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MP marshes, living shorelines create benefits valued at $6.4M annually

Marshes and living shorelines in the Middle Peninsula region of Virginia generate more than $6.4 million in economic value from recreational fishing, a figure more than three and a half times greater than the value associated with hardened shorelines, according to a study by researchers at William & Mary’s Virginia Institute of Marine Science.

Recently published in the journal Ocean & Coastal Management, the study is the first to assign an economic value to an ecological benefit of living shorelines. It highlights the unique and interdisciplinary team assembled at VIMS.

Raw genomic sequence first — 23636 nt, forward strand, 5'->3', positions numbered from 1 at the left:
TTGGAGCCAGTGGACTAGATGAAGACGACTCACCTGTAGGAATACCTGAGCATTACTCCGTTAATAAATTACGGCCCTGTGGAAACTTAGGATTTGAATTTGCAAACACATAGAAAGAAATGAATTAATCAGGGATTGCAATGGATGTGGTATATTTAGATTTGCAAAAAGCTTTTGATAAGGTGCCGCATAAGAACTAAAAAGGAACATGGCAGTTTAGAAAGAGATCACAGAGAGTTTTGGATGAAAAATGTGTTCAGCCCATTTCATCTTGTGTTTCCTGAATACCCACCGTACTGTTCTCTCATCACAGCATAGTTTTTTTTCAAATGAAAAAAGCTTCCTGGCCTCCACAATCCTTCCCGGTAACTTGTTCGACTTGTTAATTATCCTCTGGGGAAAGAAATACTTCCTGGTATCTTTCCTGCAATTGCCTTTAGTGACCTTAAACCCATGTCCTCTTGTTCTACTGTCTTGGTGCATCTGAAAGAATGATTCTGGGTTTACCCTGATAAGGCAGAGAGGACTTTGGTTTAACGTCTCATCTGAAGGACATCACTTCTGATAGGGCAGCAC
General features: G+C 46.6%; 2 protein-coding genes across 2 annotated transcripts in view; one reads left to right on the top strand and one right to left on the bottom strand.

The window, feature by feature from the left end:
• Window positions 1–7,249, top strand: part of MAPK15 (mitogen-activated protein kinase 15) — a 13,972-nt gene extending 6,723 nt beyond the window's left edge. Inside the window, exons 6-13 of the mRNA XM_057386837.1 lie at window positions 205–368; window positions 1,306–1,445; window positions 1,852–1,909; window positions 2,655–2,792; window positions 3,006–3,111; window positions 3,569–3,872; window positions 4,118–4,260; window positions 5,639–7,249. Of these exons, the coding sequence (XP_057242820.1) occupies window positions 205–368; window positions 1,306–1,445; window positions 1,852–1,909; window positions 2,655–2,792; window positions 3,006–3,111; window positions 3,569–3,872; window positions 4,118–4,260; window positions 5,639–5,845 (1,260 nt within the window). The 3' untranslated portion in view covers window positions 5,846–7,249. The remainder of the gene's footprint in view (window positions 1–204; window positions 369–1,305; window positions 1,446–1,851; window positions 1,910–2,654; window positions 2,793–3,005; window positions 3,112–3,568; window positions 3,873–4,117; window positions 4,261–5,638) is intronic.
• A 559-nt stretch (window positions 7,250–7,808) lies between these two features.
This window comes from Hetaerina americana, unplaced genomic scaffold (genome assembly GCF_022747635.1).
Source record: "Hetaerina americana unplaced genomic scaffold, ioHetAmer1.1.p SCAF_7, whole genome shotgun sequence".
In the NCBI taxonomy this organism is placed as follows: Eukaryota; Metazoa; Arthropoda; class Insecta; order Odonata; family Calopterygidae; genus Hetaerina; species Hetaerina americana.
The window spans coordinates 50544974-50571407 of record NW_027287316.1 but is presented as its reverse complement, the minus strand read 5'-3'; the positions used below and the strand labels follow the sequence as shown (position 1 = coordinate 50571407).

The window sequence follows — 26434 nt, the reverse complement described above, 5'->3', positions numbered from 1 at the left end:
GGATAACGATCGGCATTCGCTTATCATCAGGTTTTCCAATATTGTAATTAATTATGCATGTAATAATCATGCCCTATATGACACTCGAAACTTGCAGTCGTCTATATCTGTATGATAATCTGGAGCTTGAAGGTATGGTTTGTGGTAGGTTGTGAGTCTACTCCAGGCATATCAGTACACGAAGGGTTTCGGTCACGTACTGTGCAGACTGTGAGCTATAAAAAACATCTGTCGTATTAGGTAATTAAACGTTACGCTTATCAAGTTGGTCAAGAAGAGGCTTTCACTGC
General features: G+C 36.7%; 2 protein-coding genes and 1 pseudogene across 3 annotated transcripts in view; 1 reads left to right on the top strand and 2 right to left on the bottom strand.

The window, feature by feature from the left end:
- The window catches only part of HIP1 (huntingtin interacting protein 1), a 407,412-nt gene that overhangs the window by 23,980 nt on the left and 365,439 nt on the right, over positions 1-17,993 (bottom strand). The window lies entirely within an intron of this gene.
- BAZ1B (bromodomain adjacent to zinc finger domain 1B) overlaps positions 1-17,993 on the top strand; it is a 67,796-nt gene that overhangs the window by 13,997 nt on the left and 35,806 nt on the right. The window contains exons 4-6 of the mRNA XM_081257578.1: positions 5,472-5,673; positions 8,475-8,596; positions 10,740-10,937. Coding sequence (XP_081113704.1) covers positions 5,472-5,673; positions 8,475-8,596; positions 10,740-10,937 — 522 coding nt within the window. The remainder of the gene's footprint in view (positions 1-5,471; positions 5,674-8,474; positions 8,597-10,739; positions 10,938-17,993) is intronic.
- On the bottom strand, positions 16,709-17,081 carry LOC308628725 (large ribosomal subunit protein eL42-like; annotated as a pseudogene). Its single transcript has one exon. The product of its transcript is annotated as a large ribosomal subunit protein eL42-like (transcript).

“We don’t have good models for comparing what we are losing in terms of ecosystem services when making decisions about coastal land use,” said VIMS professor Andrew Scheld, lead author on the study and a trained economist specializing in fisheries. “That was our motivation for this work. We wanted information about the habitat preferences of anglers, and it just didn’t exist.”

With funding from the Nat...

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